Selecting greener air

Selecting greener air

axial fan chart

The world currently has two big problems on its hands. Quite rightly, Covid-19 has recently taken the focus, but the ever-growing threat of global warming has not diminished and we are still seeing strange weather patterns globally which could be the harbinger of worse things to come. In many cases the solution to global warming is not to radically change the way we do things, but just take more interest in the efficiency of the systems we use. If we consume less power, less power needs to be generated and we meet our renewable energy targets quicker.

The air movement industry has a huge role to play in reducing the global power demand. We use fans almost everywhere: ventilating living spaces, industrial processes, power stations…the list is almost endless and they are often used 24/7. Wherever you go a fan is not far away, but are they as efficient as they can be? In most cases, the answer is no. There is a problem here; the most efficient fan solution, even if cheaper when taking into account running costs over the lifetime, often doesn’t have the cheapest upfront costs and in a competitive quoting arena is at a disadvantage. Often big fans running slowly provide a greater overall efficiency than small fans running quickly, but don’t get selected because the solution is harder to sell.

So what can we do? The key is to have a fundamental way of assessing the efficiency of the overall fan solutions. In the past there has been a lot of emphasis on the efficiency of the fan wheel rather than also looking at the drive mechanisms – yet a fan doesn’t go round all by itself. It’s vital to be able to calculate the overall efficiency of the complete solution, from the electrical power consumed by the motor or VFD through to the air power generated. The term ‘Wire to Air’ efficiency has been adopted and describes it well.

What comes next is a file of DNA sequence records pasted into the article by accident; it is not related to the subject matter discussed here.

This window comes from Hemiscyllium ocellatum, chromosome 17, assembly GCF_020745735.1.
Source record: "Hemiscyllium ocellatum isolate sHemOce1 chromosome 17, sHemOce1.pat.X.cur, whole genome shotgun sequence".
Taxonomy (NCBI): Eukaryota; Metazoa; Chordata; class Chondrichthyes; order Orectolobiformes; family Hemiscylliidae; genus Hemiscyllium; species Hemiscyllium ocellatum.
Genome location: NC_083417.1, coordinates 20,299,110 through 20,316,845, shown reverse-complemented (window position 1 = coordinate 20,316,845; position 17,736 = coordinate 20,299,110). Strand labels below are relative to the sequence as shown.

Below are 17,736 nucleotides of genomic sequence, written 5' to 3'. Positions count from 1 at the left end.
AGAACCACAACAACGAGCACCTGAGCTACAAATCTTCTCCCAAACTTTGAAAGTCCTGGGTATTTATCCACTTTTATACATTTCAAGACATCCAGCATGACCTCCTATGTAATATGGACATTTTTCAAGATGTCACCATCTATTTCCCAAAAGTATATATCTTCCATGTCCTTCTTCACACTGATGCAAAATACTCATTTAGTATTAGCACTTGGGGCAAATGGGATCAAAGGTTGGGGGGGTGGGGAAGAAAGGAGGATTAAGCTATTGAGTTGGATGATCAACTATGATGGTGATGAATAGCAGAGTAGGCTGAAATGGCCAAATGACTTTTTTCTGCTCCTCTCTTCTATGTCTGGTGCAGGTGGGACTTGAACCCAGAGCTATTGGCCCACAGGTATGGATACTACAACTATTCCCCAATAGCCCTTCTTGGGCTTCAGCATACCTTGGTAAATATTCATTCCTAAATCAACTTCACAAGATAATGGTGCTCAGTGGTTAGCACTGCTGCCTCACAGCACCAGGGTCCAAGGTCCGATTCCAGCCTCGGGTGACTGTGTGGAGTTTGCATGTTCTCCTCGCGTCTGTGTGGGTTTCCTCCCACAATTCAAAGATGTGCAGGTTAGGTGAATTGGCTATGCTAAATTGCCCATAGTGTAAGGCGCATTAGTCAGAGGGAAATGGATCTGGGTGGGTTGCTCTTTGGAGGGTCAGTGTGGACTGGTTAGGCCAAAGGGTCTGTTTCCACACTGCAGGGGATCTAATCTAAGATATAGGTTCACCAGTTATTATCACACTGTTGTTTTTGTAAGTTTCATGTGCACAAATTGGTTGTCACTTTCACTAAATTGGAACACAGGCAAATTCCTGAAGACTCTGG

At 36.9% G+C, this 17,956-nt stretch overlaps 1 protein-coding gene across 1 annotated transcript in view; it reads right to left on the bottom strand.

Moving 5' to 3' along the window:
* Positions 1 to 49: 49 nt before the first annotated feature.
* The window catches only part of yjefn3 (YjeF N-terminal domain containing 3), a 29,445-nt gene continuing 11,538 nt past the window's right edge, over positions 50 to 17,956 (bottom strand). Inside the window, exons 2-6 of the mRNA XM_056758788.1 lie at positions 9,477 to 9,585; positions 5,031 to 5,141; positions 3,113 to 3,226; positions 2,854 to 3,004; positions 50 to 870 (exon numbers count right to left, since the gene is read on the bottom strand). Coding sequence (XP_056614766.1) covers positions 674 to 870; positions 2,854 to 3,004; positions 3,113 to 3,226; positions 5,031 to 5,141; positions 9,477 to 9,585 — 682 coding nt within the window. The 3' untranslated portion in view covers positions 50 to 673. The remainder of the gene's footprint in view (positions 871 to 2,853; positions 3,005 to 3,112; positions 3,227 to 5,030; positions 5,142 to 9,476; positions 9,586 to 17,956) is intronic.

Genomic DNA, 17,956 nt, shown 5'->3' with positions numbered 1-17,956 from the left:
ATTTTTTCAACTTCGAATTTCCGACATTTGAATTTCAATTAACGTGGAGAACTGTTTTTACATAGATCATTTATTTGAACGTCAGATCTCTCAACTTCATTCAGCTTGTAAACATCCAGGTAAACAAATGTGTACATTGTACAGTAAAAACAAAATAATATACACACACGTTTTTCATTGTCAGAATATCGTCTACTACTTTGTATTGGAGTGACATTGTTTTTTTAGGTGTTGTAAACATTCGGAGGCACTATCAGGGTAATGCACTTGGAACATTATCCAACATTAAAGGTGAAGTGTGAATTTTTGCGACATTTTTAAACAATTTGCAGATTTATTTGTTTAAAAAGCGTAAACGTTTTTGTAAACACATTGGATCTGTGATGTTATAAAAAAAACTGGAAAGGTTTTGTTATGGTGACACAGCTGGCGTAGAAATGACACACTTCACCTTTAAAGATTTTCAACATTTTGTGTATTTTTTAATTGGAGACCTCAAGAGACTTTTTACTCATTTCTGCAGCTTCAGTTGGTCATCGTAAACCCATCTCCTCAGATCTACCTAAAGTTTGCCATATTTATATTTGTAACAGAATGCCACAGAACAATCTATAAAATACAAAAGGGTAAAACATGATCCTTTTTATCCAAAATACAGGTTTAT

AMCA has taken the lead here with the release of their Standard 208-18 Calculation of the Fan Energy Index (FEI) in 2018. We have implemented this in our fan selection software and believe it is an inspired approach. It could be key to providing the fan application engineer with a complete picture of fan efficiencies during the selection process.

So we have a solution to identifying the most efficient solution, but that is perhaps the easy part. Global industry needs adopt this standard to provide a level commercial playing field and while regulation comes with its problems, it may be the only way forward.

The uninitiated often think fans are simple, which is a misconception. Yes, cobbling together a cheap and nasty solution may not be hard, but those days are gone…if we want to help save our planet. Later this year we will be publishing a white paper to discuss this matter in more detail.

Computair is an associate member of the Air Movement and Control Association International (AMCA Intl) and commercially supply software for the selection of fans. See our sister website for more information: